Cash-starved small enterprises (MSMEs) are increasingly warming up to alternative financiers as banks continue to lock them out of credit market due to perceived high-risk profile.
High cost of credit and lack of collateral to adequately cover for loans from commercial lenders, studies have shown, is the main reason most of these small businesses struggle to secure funds.
A third of 2.2 million MSMEs which shut down in five years through June 2016 blamed shortage of operating cash, according to a Kenya National Bureau of Statistics study of October 2016.
The findings of the KNBS Micro, Small and Medium Establishments study, which estimated the lifespan of the MSMEs in the country at 3.8 years, showed only 5.6 per cent of them secured funds from commercial banks.
Credit to the MSMEs, which usually lack collateral to guarantee recovery in case of default, has been going down since the interest rate capping was enforced in September 2016.
Inadequate formal financing in an economy dominated by the MSMEs has seen a growing number of venture capitalists and private equity (PE) funds scout for business opportunities.
Some of the alternative financiers keen on SMEs are Dutch-owned DOB Equity, agribusiness-focused Pearl Capital and Safaricom Spark Venture that was launched in 2004 to provide funds and technical support to entrepreneurs largely in mobile technology space.
Savannah Fund, which used to focus on techpreneurs in East Africa, has now spread its wings to cover other sub-Saharan Africa and Business Partners International (BPI) Kenya, a fund management firm with roots in South Africa.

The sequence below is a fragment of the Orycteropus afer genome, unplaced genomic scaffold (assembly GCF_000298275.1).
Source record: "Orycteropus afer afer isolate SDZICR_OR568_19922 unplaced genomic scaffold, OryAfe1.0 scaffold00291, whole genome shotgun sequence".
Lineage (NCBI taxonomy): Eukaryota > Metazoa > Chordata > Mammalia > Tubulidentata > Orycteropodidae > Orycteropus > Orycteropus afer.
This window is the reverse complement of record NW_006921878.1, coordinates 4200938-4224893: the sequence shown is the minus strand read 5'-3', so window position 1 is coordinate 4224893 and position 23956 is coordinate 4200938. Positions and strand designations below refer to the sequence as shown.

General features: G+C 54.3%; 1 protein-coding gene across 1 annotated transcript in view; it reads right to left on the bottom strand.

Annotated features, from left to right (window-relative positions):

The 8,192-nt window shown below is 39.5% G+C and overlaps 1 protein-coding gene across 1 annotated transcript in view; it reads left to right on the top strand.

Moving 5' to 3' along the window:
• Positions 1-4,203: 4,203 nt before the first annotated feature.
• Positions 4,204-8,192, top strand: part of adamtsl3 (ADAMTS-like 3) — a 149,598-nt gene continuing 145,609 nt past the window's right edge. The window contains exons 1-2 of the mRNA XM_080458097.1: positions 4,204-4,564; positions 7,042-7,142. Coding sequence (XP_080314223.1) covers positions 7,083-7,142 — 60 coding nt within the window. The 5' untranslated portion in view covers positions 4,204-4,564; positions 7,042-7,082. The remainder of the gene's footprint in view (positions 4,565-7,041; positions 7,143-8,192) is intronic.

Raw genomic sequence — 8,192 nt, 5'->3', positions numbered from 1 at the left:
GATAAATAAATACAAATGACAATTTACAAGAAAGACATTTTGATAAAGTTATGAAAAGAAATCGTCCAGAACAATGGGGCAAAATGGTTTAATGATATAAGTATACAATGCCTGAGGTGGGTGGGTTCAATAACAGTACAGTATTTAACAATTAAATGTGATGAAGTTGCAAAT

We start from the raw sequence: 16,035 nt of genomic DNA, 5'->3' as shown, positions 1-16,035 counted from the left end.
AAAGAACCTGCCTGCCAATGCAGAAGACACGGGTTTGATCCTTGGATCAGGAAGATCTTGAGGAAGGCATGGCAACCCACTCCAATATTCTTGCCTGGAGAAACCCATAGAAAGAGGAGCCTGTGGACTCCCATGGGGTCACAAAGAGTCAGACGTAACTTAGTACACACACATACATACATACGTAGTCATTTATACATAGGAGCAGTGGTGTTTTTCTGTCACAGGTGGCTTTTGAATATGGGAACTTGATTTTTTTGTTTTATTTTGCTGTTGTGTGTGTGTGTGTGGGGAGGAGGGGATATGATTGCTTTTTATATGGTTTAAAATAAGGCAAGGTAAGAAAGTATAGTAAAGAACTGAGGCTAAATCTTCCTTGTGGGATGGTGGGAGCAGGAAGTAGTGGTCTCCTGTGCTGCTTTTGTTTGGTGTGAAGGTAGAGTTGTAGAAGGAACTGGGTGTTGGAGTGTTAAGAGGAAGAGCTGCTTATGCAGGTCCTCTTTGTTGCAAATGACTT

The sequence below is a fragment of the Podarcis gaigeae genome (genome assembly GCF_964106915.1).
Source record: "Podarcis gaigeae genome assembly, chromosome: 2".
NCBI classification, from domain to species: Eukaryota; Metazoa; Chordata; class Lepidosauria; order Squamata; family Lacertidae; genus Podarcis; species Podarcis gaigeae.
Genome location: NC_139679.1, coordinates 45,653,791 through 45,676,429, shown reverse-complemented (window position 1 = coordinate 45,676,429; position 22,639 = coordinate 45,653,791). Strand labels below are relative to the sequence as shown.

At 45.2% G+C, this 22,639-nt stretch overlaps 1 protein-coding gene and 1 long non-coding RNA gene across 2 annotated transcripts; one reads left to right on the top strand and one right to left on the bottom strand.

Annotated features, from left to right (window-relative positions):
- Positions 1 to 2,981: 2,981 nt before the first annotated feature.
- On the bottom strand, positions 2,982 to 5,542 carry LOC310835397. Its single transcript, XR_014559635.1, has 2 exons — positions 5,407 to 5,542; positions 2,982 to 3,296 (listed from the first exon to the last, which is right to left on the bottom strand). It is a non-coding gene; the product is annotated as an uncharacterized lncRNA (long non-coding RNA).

Sally Gitonga, the BPI country manager, said enquiries from entrepreneurs have gone up, although the firm does not target the mass market.
“There are enqueries now coming from clients who maybe in the past would have gone to the banks,” Ms Gitonga said in an interview.
“While we would have expected the enquiries to be relatively lower because of lower economic activity this year due to elections and other macroeconomic factors, they are relatively high probably because the banks are not looking at these businesses.” BPI, which last year raised $36 million (Sh3.7 billion) for East Africa after closing a $14.1 million (Sh1.46 billion) fund for Kenya which was set up in 2005, says collateral is secondary under its financing model.
BPI’s decision to fund an enterprise to the tune of between Sh5 million and Sh100 million is largely determined by the ability and drive of the entrepreneur, Ms Gitonga said.
The due diligence, which takes an average of a month, also includes performance of the business compared to the industry’s average, risk profile, target market, competition and outlook.
The loan should be repaid in five years with a return of 14 per cent on average, which is structured in a way that recovery may take a form of a minority stake or quasi-equity, or a debt component which includes a revenue sharing scheme.
“We take risks on businesses we finance because many times the businesses we finance don’t have 100 per cent collateral and they don’t even have track record,” she said.
Firms which get funds from BPI are allowed up to a third of the total size in interest-free capacity building fund to help improve business processes, including revamping financial management, developing a good marketing strategy, training staff and getting certification.
“Business people and entrepreneurs in this market are very resilient, and working very hard to ensure they can succeed,” Ms Gitonga said.
“There’s a growing appreciation by these entrepreneurs to become more professional.”
The BPI fund is backed by World Bank Group’s International Finance Corporation, European Investment Bank, UK’s State-owned development financier CDC, East African Development Bank and Canadian Sarona Asset Management.